Imagine that you are an ethics consultant to a multinational company that makessmartphones. You also make the operating system that the smartphones run.You are based in the USA but your phones are used by tens of millions of people, acrossevery country in the world.In the grips of the current COVID-19 pandemic, the government of the USA hasapproached you to ask for help to access the phones of those who have died of the virus.The government believes that the phones will help them to trace the contacts of those whohave spread the virus to others and therefore to minimise the further spread of the virus.In response to this, civil rights groups are expressing concern about the fact that giving thegovernment a so-called back door key to access one phone in this way will allow thegovernment (and potentially hackers) to access every phone using this same system. Theyargue there are serious privacy concerns.The software architects point out that it is not possible to unlock only one phones in thisway, rather the change would have to be made so that all smartphones using the companysoperating system could be accessed using this same method.Meanwhile, users and lawyers in other countries are concerned that some governmentswill use this newfound access to identity and persecute their critics and those who areorganising to expose human rights abuses by governments and by multinationalcompanies operating in their countries. You also happen to know that this verysmartphone company has been accused of human rights abuses in its own supply chain insome of these countries.The CEO has come to you to ask for your advice with two main questions (below). Whatwould you advise her in response to those questions?1 What is the right thing for the company to do here? What would each of the three normativetheories we have covered in class (utilitarian, Kantian, and virtue ethics) have to say about thepush for governments to be able to unlock and access the data on phones in this way? Consider the questions around government regulation we covered in Module 4. How would yourecommend the CEO should think in response to an advocate of the narrow view of business andethics who says that the smartphone company does not need to consider the ethics of thisdecision because:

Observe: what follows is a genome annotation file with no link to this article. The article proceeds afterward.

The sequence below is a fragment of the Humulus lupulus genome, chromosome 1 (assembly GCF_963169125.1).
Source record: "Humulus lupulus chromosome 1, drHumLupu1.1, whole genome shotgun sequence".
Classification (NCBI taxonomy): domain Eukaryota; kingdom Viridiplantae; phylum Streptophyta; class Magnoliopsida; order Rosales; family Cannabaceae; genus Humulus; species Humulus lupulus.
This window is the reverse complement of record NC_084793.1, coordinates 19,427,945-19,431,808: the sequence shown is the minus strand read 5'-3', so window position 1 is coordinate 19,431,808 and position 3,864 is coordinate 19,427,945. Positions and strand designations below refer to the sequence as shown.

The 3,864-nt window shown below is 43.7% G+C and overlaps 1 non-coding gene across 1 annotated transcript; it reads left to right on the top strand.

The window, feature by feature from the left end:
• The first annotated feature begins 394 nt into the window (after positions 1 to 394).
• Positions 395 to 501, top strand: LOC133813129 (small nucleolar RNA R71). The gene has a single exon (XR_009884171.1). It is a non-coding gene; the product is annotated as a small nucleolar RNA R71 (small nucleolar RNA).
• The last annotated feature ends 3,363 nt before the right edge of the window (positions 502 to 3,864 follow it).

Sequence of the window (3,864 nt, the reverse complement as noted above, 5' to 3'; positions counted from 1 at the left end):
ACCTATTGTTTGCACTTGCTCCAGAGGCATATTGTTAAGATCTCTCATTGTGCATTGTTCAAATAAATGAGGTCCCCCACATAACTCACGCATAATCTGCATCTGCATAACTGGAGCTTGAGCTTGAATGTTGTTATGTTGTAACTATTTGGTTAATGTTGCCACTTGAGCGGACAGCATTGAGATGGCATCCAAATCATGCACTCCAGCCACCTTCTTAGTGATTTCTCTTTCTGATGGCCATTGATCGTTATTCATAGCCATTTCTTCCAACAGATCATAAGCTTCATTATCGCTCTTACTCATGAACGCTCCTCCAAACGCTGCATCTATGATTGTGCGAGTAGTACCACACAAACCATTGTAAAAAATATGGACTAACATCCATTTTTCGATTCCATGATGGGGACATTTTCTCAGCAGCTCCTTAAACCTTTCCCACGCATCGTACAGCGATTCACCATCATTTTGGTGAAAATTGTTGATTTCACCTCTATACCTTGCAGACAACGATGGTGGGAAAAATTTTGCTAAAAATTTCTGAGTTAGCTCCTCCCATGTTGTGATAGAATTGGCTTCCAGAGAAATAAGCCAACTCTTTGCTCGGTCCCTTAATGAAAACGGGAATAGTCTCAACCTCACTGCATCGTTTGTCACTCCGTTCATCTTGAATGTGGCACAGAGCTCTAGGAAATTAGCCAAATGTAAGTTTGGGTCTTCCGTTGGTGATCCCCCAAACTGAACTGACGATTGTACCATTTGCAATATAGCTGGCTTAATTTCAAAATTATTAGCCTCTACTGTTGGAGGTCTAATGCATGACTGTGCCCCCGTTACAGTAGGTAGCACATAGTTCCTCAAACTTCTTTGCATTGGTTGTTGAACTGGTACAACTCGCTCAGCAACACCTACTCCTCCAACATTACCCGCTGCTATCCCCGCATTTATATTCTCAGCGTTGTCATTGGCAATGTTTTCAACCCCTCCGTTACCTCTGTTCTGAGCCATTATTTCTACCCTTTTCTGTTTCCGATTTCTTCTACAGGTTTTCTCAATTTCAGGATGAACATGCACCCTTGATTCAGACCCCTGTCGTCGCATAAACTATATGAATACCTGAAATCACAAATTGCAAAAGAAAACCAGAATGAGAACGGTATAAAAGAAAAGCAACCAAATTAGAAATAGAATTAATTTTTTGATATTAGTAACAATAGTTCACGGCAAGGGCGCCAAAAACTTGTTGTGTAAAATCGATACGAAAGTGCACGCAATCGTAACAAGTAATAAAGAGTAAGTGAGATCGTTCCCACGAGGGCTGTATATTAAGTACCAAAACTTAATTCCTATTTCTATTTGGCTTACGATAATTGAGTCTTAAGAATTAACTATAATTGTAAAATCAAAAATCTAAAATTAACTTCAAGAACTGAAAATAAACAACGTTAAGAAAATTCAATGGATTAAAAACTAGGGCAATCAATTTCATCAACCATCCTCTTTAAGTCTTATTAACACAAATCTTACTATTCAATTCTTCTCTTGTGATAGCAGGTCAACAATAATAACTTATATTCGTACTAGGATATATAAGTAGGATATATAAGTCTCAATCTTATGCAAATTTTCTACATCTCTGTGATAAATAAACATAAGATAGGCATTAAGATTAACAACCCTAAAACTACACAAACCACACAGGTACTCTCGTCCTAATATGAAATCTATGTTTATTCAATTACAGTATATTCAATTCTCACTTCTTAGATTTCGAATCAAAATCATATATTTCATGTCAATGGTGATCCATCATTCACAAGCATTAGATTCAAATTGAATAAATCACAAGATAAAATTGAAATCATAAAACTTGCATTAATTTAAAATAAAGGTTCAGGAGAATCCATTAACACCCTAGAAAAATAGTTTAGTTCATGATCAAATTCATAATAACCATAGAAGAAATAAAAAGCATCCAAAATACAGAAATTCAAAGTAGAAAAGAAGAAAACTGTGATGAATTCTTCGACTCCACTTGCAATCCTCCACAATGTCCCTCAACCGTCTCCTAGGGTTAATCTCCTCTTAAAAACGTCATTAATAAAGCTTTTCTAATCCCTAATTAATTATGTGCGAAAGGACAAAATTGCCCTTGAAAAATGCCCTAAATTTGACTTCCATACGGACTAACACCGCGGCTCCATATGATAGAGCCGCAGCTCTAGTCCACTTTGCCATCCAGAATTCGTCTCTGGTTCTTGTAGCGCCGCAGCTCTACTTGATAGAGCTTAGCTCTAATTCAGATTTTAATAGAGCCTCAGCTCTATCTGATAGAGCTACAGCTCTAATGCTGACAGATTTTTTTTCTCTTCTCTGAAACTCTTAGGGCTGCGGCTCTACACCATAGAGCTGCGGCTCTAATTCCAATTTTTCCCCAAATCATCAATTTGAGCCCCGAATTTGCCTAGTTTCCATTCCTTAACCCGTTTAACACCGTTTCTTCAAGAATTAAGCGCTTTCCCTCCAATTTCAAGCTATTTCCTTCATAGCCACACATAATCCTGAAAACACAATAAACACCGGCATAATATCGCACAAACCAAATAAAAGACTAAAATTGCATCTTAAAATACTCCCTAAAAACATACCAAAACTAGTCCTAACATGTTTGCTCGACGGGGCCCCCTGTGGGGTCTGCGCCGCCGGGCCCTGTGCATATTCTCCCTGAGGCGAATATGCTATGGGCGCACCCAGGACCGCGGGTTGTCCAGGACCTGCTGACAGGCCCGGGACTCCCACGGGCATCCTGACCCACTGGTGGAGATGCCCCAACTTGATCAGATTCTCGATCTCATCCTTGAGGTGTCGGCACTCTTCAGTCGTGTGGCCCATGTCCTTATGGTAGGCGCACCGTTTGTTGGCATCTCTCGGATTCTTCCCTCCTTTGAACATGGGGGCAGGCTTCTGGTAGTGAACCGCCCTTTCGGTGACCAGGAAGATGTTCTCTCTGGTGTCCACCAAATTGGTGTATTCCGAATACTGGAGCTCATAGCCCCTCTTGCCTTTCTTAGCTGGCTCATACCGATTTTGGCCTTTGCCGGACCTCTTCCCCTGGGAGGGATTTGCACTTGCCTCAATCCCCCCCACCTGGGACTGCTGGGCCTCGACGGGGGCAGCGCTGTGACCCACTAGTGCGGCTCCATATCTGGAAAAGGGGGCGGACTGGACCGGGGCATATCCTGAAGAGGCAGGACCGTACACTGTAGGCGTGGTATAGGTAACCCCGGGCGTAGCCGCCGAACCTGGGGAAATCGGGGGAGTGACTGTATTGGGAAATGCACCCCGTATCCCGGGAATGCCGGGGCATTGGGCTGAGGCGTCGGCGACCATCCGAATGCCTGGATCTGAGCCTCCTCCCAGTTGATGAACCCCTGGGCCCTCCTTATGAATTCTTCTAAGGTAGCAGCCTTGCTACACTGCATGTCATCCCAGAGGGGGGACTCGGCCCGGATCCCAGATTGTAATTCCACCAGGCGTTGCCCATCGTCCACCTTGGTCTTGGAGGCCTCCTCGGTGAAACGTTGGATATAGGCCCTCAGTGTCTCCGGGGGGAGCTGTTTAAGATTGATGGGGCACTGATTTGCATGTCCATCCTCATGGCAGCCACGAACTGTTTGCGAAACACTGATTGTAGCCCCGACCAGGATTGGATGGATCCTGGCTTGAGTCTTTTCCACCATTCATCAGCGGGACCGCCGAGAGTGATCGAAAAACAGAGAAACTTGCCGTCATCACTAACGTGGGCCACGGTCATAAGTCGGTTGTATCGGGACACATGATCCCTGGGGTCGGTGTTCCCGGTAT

Imagine you are an ethics consultant to a multinational
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